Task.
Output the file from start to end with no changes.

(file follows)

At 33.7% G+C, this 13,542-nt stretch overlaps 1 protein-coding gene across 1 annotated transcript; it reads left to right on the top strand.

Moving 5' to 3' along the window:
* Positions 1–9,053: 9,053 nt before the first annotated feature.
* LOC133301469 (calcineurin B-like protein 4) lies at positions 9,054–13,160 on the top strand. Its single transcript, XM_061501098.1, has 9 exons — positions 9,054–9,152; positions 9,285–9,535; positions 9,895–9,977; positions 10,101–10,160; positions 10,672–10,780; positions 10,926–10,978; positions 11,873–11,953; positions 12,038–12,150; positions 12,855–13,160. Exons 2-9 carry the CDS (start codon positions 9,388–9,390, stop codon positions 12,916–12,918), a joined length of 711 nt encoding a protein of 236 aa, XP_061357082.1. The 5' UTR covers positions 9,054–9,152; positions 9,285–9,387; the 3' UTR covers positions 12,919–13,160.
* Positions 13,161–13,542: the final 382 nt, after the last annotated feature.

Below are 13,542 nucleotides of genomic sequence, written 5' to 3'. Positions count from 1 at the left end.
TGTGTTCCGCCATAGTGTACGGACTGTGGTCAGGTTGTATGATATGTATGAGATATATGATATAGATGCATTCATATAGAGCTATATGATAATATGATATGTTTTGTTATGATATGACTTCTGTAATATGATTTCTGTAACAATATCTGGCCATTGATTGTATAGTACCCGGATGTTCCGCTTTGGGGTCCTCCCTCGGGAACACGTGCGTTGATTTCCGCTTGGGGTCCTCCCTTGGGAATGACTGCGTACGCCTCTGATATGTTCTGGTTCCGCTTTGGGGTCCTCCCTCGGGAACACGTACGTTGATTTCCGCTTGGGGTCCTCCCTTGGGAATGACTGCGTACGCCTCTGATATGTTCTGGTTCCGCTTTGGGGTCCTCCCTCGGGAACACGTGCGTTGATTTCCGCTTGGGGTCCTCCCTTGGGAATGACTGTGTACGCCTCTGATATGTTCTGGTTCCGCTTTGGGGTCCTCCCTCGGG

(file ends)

At 33.7% G+C, this 13,542-nt stretch overlaps 1 protein-coding gene across 1 annotated transcript; it reads left to right on the top strand.

Moving 5' to 3' along the window:
* Positions 1–9,053: 9,053 nt before the first annotated feature.
* LOC133301469 (calcineurin B-like protein 4) lies at positions 9,054–13,160 on the top strand. Its single transcript, XM_061501098.1, has 9 exons — positions 9,054–9,152; positions 9,285–9,535; positions 9,895–9,977; positions 10,101–10,160; positions 10,672–10,780; positions 10,926–10,978; positions 11,873–11,953; positions 12,038–12,150; positions 12,855–13,160. Exons 2-9 carry the CDS (start codon positions 9,388–9,390, stop codon positions 12,916–12,918), a joined length of 711 nt encoding a protein of 236 aa, XP_061357082.1. The 5' UTR covers positions 9,054–9,152; positions 9,285–9,387; the 3' UTR covers positions 12,919–13,160.
* Positions 13,161–13,542: the final 382 nt, after the last annotated feature.

Below are 13,542 nucleotides of genomic sequence, written 5' to 3'. Positions count from 1 at the left end.
TGTGTTCCGCCATAGTGTACGGACTGTGGTCAGGTTGTATGATATGTATGAGATATATGATATAGATGCATTCATATAGAGCTATATGATAATATGATATGTTTTGTTATGATATGACTTCTGTAATATGATTTCTGTAACAATATCTGGCCATTGATTGTATAGTACCCGGATGTTCCGCTTTGGGGTCCTCCCTCGGGAACACGTGCGTTGATTTCCGCTTGGGGTCCTCCCTTGGGAATGACTGCGTACGCCTCTGATATGTTCTGGTTCCGCTTTGGGGTCCTCCCTCGGGAACACGTACGTTGATTTCCGCTTGGGGTCCTCCCTTGGGAATGACTGCGTACGCCTCTGATATGTTCTGGTTCCGCTTTGGGGTCCTCCCTCGGGAACACGTGCGTTGATTTCCGCTTGGGGTCCTCCCTTGGGAATGACTGTGTACGCCTCTGATATGTTCTGGTTCCGCTTTGGGGTCCTCCCTCGGG